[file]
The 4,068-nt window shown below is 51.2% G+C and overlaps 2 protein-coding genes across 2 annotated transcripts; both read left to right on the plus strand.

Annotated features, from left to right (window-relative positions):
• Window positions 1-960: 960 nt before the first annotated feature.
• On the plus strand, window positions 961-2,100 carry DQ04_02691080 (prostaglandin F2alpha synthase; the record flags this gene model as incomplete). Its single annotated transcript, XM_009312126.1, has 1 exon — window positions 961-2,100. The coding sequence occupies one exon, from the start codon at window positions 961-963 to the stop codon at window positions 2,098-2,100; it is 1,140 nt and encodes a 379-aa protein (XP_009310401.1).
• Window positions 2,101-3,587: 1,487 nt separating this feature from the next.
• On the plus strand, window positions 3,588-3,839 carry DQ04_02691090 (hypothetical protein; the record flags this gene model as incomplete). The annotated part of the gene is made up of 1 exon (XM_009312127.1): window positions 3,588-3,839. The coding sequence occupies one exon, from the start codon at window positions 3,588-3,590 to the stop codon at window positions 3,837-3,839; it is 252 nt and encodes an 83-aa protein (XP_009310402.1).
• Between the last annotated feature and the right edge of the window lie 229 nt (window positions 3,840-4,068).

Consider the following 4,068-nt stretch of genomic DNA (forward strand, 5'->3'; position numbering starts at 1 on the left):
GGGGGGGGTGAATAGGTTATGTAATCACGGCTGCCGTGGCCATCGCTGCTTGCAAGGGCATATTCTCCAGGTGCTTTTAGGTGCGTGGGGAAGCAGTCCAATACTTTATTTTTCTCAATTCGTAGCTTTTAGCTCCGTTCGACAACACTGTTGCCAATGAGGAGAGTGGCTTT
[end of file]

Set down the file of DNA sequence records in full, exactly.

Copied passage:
The 4,068-nt window shown below is 51.2% G+C and overlaps 2 protein-coding genes across 2 annotated transcripts; both read left to right on the plus strand.

Annotated features, from left to right (window-relative positions):
• Window positions 1-960: 960 nt before the first annotated feature.
• On the plus strand, window positions 961-2,100 carry DQ04_02691080 (prostaglandin F2alpha synthase; the record flags this gene model as incomplete). Its single annotated transcript, XM_009312126.1, has 1 exon — window positions 961-2,100. The coding sequence occupies one exon, from the start codon at window positions 961-963 to the stop codon at window positions 2,098-2,100; it is 1,140 nt and encodes a 379-aa protein (XP_009310401.1).
• Window positions 2,101-3,587: 1,487 nt separating this feature from the next.
• On the plus strand, window positions 3,588-3,839 carry DQ04_02691090 (hypothetical protein; the record flags this gene model as incomplete). The annotated part of the gene is made up of 1 exon (XM_009312127.1): window positions 3,588-3,839. The coding sequence occupies one exon, from the start codon at window positions 3,588-3,590 to the stop codon at window positions 3,837-3,839; it is 252 nt and encodes an 83-aa protein (XP_009310402.1).
• Between the last annotated feature and the right edge of the window lie 229 nt (window positions 3,840-4,068).

Consider the following 4,068-nt stretch of genomic DNA (forward strand, 5'->3'; position numbering starts at 1 on the left):
GGGGGGGGTGAATAGGTTATGTAATCACGGCTGCCGTGGCCATCGCTGCTTGCAAGGGCATATTCTCCAGGTGCTTTTAGGTGCGTGGGGAAGCAGTCCAATACTTTATTTTTCTCAATTCGTAGCTTTTAGCTCCGTTCGACAACACTGTTGCCAATGAGGAGAGTGGCTTT